ORCID Identifier(s)


Graduation Semester and Year




Document Type


Degree Name

Master of Science in Computer Science


Computer Science and Engineering

First Advisor

Shirin Nilizadeh


Phishing websites are one of the most pervasive online attack vectors, with nearly 1.5 million such attacks created every month. Social media is the primary ground for phishing attacks, with 86% of these attacks originating from Twitter, Facebook, LinkedIn, etc. Prevalent approaches against these attacks includes URL scanners, anti-phishing blacklists and social media's own detection systems. In this work, we focus on Twitter, and through a combination of data-driven methods and emulations, we evaluate the verdicts provided by URL scanners, and Twitter’s detection system. We show that these sources provide a good amount of misinformation, which not only can lead users to visit malicious websites, but also can decrease the web traffic to legitimate websites. In particular, we analyzed 40k unique URLs obtained from 1 million tweets by grouping them into 5 different categories based on their characteristics, and found that Twitter is consistently unreliable at labelling URLs from 2 different categories - Phishing websites hosted under trusted domains, Benign URLs which are hosted under suspicious URL Shortening services or free Web Hosting domains. We also found that for accounts that continuously post malicious links, Twitter does not proactively suspend or remove them, instead relying heavily on users reporting these accounts before they are suspended. We also found about 71% of the URLs detected by URL Scanning engines as malicious were actually benign, which was caused due to three factors which frequently lead to false positives in these tools. These factors are URL domain bias, web hosting bias and reliance on PhishTank, a public URL blacklist. We also discovered a new form of phishing attack which leverages the use of popular web domains and further implements two obfuscation methods, to remain undetected for more than a month. Finally, we conducted an IRB approved survey study on Amazon Mechanical Turk, where we evaluated the impact of the misinformation, provided by both URL Scanning engines and Twitter, on the perception of users about the websites. We found that users have more confidence on certain URL features more than others, and in the later case, they heavily rely on the detection tools, irrespective of whether their verdict was right or not.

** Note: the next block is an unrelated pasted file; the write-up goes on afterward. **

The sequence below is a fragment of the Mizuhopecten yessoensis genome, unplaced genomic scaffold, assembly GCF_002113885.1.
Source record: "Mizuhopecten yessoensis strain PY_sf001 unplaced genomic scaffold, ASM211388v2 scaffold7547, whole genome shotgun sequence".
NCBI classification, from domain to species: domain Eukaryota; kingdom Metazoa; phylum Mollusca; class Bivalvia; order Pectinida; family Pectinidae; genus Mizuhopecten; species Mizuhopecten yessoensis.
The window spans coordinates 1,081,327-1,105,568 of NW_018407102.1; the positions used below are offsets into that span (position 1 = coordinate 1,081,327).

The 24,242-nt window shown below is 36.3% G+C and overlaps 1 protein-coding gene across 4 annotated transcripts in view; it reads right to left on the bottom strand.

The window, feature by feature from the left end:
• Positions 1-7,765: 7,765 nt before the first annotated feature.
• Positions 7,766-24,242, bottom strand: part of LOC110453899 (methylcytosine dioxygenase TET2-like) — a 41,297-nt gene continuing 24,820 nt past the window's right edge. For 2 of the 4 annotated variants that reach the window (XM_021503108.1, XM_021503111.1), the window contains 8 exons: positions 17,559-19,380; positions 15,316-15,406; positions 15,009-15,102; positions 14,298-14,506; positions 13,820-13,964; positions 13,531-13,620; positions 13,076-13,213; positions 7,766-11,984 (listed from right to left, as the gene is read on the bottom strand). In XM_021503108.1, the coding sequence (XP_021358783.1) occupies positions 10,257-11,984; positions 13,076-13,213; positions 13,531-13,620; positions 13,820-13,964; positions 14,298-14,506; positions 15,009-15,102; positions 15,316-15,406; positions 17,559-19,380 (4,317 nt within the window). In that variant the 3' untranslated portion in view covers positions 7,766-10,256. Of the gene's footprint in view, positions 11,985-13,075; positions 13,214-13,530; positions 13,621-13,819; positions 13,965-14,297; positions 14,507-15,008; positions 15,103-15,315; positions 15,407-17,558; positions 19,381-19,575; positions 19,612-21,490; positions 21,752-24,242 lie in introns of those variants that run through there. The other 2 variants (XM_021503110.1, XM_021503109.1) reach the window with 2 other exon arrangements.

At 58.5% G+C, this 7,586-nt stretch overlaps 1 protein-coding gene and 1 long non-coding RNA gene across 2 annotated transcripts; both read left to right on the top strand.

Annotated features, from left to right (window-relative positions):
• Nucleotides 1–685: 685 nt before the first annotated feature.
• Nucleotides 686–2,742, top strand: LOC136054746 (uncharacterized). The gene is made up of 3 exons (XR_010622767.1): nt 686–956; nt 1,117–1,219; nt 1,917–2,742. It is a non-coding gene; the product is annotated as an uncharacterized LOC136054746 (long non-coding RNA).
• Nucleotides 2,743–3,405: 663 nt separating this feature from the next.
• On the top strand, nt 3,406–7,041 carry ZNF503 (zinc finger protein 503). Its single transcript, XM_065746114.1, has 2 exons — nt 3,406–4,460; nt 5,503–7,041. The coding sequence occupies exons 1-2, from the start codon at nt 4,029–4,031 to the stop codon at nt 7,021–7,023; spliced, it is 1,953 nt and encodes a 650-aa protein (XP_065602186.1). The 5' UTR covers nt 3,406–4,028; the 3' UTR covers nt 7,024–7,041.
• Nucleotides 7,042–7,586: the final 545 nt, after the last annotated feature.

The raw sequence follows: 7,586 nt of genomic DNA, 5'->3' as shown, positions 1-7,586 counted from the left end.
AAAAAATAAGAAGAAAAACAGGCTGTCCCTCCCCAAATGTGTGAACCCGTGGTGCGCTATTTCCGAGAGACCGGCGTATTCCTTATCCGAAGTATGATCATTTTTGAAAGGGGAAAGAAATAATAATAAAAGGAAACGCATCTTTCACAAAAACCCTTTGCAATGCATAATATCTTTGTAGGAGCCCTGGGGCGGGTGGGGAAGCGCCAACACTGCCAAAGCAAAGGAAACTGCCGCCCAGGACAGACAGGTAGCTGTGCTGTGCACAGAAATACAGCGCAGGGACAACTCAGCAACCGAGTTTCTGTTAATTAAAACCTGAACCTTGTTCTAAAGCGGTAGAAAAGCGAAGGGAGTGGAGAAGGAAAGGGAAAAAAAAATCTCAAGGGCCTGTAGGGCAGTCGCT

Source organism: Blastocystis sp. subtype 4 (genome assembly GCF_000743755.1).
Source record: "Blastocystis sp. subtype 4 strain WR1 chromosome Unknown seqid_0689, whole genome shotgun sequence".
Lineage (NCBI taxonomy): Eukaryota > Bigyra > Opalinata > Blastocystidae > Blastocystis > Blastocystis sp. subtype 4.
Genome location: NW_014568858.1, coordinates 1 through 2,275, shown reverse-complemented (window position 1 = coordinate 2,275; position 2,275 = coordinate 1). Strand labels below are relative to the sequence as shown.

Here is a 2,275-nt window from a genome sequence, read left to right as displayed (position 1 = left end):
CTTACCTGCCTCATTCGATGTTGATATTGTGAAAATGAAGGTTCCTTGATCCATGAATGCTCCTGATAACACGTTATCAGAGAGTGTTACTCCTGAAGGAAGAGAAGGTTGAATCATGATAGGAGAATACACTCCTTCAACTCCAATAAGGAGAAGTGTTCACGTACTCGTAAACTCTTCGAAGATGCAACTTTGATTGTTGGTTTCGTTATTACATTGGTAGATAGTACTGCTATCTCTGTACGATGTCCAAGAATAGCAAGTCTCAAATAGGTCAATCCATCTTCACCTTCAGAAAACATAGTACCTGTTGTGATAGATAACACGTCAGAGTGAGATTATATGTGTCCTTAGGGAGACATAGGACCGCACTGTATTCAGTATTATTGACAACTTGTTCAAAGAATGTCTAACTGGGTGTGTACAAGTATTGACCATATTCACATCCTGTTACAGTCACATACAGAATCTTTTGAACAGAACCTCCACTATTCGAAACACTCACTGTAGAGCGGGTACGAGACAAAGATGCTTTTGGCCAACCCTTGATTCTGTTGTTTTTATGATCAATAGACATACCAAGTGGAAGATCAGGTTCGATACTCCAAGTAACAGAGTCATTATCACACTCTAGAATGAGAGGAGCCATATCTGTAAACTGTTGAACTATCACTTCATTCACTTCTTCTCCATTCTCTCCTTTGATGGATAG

Twitter, Security, Misinformation, Phishing, Anti-phishing, Phishtank, Virustotal, Websites, Social


Computer Sciences | Physical Sciences and Mathematics


Degree granted by The University of Texas at Arlington